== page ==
Heaven and Hell in the Afterlife, According to the Bible
By Peter Chopelas
The idea that God is an angry figure who sends those He condemns to a place called Hell, where they spend eternity in torment separated from His presence, is missing from the Bible and unknown in the early church. While Heaven and Hell are decidedly real, they are experiential conditions rather than physical places, and both exist in the presence of God. In fact, nothing exists outside the presence of God.
This is not the way traditional Western Christianity, Roman Catholic or Protestant, has envisioned the afterlife. In Western thought Hell is a location, a place where God punishes the wicked, where they are cut off from God and the Kingdom of Heaven. Yet this concept occurs nowhere in the Bible, and does not exist in the original languages of the Bible.
While there is no question that according to the scriptures there is torment and "gnashing of teeth" for the wicked, and glorification for the righteous, and that this judgment comes from God, these destinies are not separate destinations. The Bible indicates that everyone comes before God in the next life, and it is because of being in God's presence that they either suffer eternally, or experience eternal joy. In other words, both the joy of heaven, and the torment of judgment, is caused by being eternally in the presence of the Almighty, the perfect and unchanging God.
This is not a new interpretation or a secret truth. It has been there all along, held by the Church from the beginning, revealed in the languages of the Scriptures, which were spoken by the Christians of the early church era. This understanding was held by nearly all Christians everywhere for the first 1000 years of the Church's existence, and, except where influence by western theologies, continued to be held by Christians beyond Western Europe and America even up to this day (including the roughly 350 million Orthodox Christians worldwide).
The Afterlife According to the Hebrew Scriptures
Sheol is one word sometimes translated as "Hell" in the Old Testament. In Hebrew, this word is a proper noun, that is a name or title, so properly it should not have been translated but simply transliterated, as is done with other names. The literal meaning of this Hebrew word is simply "subterranean retreat". Sheol was not understood as a physical place since it exists in the spirit world, but it is a spiritual "place" associated with dead people. It was understood that when a person dies, their body is buried, and their soul goes to reside in Sheol. That is the fate for all people who die, both the righteous and the wicked. According to Hebrew scholars, anything more detailed is conjecture and speculation.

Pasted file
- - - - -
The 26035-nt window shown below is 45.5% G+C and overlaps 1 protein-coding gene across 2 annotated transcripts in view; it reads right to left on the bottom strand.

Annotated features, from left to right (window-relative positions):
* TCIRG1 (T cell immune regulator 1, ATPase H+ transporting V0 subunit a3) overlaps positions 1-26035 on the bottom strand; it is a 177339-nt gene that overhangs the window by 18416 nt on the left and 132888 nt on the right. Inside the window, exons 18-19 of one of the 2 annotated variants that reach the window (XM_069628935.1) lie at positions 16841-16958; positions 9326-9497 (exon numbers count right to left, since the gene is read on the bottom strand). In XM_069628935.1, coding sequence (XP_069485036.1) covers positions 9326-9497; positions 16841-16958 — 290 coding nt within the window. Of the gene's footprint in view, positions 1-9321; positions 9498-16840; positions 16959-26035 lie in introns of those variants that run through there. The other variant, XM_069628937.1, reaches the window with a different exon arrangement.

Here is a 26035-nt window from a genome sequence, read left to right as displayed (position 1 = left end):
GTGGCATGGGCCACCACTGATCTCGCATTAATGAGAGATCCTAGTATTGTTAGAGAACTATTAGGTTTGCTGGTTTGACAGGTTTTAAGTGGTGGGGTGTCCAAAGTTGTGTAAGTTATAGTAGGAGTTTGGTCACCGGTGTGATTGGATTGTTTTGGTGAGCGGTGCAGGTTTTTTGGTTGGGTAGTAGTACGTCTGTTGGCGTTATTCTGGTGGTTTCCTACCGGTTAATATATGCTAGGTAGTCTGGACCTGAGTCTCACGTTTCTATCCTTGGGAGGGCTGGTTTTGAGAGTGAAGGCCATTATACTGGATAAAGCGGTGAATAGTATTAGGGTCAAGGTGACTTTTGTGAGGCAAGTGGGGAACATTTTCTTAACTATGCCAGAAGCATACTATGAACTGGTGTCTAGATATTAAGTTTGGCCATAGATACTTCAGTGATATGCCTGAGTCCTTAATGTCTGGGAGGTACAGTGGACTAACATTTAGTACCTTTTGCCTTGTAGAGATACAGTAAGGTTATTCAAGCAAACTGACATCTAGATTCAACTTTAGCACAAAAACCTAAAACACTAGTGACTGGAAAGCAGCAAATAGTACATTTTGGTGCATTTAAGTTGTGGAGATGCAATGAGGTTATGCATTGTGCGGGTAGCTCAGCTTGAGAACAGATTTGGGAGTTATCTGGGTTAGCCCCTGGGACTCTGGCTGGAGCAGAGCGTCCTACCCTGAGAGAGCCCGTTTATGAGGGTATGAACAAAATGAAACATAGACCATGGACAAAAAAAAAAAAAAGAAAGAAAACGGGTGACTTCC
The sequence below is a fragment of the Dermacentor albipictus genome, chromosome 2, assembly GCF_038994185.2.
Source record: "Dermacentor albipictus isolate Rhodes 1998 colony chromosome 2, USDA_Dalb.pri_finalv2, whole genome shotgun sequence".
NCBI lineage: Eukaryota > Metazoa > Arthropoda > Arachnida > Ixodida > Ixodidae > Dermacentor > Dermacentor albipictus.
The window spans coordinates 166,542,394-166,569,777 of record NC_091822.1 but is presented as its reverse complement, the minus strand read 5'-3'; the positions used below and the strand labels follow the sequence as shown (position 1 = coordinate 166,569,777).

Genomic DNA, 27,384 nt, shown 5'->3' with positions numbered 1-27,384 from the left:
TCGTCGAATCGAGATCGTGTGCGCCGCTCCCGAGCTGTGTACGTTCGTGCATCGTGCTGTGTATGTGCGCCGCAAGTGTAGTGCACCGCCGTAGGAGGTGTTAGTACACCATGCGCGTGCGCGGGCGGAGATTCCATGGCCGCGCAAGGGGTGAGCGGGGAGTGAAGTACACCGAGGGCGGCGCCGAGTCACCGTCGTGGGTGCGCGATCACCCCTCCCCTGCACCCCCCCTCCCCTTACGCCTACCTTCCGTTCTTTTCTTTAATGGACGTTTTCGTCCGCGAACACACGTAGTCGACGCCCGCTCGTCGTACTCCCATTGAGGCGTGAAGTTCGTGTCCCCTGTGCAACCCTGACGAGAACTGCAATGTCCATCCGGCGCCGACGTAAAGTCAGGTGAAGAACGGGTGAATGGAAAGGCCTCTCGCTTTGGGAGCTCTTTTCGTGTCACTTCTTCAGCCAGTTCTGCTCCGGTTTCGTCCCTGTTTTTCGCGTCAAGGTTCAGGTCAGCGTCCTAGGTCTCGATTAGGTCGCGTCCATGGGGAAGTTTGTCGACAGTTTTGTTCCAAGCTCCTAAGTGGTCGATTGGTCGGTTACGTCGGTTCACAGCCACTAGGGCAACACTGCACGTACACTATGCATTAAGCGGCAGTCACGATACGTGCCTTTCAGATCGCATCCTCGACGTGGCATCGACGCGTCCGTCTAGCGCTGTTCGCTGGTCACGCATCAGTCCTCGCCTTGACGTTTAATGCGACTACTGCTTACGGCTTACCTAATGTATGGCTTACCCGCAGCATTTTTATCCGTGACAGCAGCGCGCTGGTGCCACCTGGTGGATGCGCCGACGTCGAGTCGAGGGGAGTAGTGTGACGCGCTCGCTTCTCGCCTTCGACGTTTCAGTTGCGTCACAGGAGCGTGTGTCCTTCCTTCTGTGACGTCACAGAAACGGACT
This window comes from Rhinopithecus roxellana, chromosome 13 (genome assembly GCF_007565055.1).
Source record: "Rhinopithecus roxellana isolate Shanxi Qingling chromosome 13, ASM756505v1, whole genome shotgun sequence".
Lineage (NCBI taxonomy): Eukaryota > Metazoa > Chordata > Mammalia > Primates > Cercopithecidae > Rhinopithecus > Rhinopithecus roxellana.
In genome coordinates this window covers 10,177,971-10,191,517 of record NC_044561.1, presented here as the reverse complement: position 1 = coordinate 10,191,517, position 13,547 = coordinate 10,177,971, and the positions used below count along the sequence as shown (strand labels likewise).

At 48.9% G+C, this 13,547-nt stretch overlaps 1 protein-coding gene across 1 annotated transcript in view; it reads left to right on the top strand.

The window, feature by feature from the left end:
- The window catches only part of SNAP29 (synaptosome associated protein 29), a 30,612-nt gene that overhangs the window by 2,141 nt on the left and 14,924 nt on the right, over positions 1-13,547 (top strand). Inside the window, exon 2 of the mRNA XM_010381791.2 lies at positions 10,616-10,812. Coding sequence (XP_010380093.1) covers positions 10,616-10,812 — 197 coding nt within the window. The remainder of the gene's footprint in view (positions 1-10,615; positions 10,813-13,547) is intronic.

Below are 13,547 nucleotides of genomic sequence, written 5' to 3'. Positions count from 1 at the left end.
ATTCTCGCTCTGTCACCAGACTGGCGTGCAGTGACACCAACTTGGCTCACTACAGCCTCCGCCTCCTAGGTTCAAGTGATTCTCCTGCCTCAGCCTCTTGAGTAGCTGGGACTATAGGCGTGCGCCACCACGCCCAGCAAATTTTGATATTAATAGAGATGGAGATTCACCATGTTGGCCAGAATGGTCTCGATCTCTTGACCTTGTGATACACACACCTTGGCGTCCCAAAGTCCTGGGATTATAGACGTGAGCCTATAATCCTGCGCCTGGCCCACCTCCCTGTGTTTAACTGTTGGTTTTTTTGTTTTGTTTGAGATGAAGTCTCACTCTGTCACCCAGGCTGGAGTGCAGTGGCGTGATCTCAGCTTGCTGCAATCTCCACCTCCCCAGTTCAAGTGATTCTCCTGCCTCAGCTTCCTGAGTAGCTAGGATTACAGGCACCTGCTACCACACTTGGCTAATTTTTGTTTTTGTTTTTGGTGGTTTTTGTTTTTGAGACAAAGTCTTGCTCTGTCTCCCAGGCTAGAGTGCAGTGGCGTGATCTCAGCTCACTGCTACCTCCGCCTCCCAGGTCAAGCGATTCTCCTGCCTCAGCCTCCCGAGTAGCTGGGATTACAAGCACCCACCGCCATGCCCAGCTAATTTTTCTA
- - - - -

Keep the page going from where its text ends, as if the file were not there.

Sheol was translated as "hell" in a number of places where it was indicating a place for the wicked, which is consistent with western thought. But it was also translated as "grave" and as "pit" in a number of other places where it was clearly not a place of the wicked. Yet there are other Hebrew words for grave and pit, so why did it not occur to the translators that if the author wanted to mean pit or grave they would have used them? It can been seen that where Sheol fit the translators' idea of hell as a place of torment, they interpreted it one way, as hell, and simply used the word another way if it did not, confusing those who are trying to understand the Scriptures in translation.
In historic Jewish understanding, it is the perception of the individual in Sheol that makes the difference. This same "place" called Sheol is experienced by the righteous as "gen eiden", the Garden of Eden or Paradise, i.e. "heaven". Moreover, Sheol is experienced by the wicked as the "fires of gehennom", i.e. punishment or "hell".
What is it that causes this same place to be experienced differently by the righteous and the wicked? According to the Jews (and by inheritance, the Christians as well) it is the very presence of God. Since God fills all things and dwells everywhere in the spirit world, there is nowhere apart from Him. Moreover, evil sinners, the enemies of God, experience His presence, His Shechinah glory, as punishment. Yet the righteous bask in that same glory, and experience it as the love and joy of God, as Paradise.
Consider Shadrach, Meshach and Abednego, who refused to worship the idol in Babylon (Daniel 3). They were thrown by King Nebuchadnezzer into the "fiery furnace" which was heated "seven times more". The significance of "seven" is a number symbolic of the "furnace" of Heaven, the place where God dwells. The three Jews were unharmed by the fire where one "like the Son of God" was among them. However, the same flames of fire killed the king's "most mighty" soldiers. This is an analogy to how the presence of God is light and warmth to those who love him, and pain and destruction to those who oppose him, yet it is the same "fire."